Let's put that in perspective. The first generation of mobile technology, 1G networks, was introduced back in the 80s. Unlike other generations, 1G networks have used analog signals and can only make voice calls. 


You have probably seen phones using 1G networks such as the Motorola Dynatac, that old-fashioned mobile phone from 80s movies. 2G networks kick things up. 


More bandwidth meant that in addition to calls, users could start sending data, enabling messages, SMS, and photos, MMS. 


The latest versions of 2G phones can even access the basic internet, like the most popular 2G device ever sold, the first iPhone. 3G networks offer more bandwidth even faster speeds, and 4G LTE, which is what most of our current phones use, making fast wireless internet possible. 


And 5G, as Chris mentioned earlier, takes things a step further, at a faster rate in some cases than on home wifi. But the important thing is that all these technologies are not fundamentally different. 


They are all based on the same science, which means it is time to talk about the electromagnetic spectrum. This is the EM spectrum, a diagram of the various types of electromagnetic radiation present. EM rays are what we call a wave of space photographs and all EM rays, be it AM waves, X-rays, infrared, or even visible light falling somewhere in the electromagnetic spectrum. 


The difference between the harmful X-ray radiation and the negative AM radiation is simply the intensity with which it is located. Now, at the end of the stage is low-power radio and microwave ovens, which are characterized by low frequency and long wavelengths. 


As we increase the spectrum, the wavelength decreases, the tides rise, and the amount of energy transmitted also increases. For example, AM radio broadcasts between 540 and 1600 kilohertz. 


Low power, but those low wavelengths can travel amazingly, up to 100 miles. And depending on atmospheric conditions, they can expand the earth by blowing air. But again, the quality is poor. - [Publisher] We hear sounds coming from that moment, hundreds, or even thousands of miles away. - Climb up, on an FM radio that broadcasts between 88 and 108 megahertz, and you get a lot of bandwidth, allowing for high-quality streaming, but your usable distance is reduced. 


It's the same basic concept as mobile data. New generations allow us to improve our transmission technology, which leads to increased bandwidth and higher bandwidth, leading to faster acceleration. But for the backbone, all the basic technologies that are the same with different types of 5G, actually reflect this well.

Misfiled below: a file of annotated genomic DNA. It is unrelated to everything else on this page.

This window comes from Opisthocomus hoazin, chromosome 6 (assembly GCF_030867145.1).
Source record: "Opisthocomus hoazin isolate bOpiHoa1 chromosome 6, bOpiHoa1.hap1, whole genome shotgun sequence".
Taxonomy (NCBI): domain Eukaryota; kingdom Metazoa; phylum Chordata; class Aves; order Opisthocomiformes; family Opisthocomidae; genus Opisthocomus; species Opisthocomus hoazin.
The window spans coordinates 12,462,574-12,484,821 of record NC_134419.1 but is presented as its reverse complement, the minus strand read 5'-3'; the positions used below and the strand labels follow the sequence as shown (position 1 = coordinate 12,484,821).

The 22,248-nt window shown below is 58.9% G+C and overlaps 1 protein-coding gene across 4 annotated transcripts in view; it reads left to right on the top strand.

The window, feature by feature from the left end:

For example, take the AT&T and Mobile's low-band networks that Chris is referring to. They are at 600 megahertz and 850 megahertz, successfully the same spectrum area as the existing LTE, but the fact that they are new spectrum groups not yet closed with existing customers, combined with new transmission technologies, means that these low band networks 5G can provide faster speeds than LTE, even if they use the same spectrum bands as LTE. 


And that's the nature of the band's low bandwidth, and that means they can extend over a much wider range than other 5G models. That’s why T-Mobile, for example, seems to have 5G coverage across the country, while Verizon is stuck on a few street corners. Next up is the mid-5G band, which is just used by Sprint, and now T-Mobile, which owns Sprint. Available at 2.5 gigahertz spectrum, it offers faster speeds than low-band 5G but has a much smaller range. 


By comparison, 2.5 gigahertz is about the same area of ​​the electrical spectrum as your home wifi. Now, mid-band is in the middle of the road in almost every aspect. It is a higher frequency and more bandwidth than low-band 5G, but it will be the speed and frequency you will get in millimeter waves, which is 5G faster. 

How can we get help with 5G network?

These are now available at about 30 gigahertz, much higher than other 5G models and offer faster speeds; the ones Chris mentioned earlier are from Verizon and the limited areas, T-Mobile, and AT&T, but those radio waves are also very small, between one and a meter, which is why the name is actually worse than things like walls or buildings, meaning that the width is amazingly limited.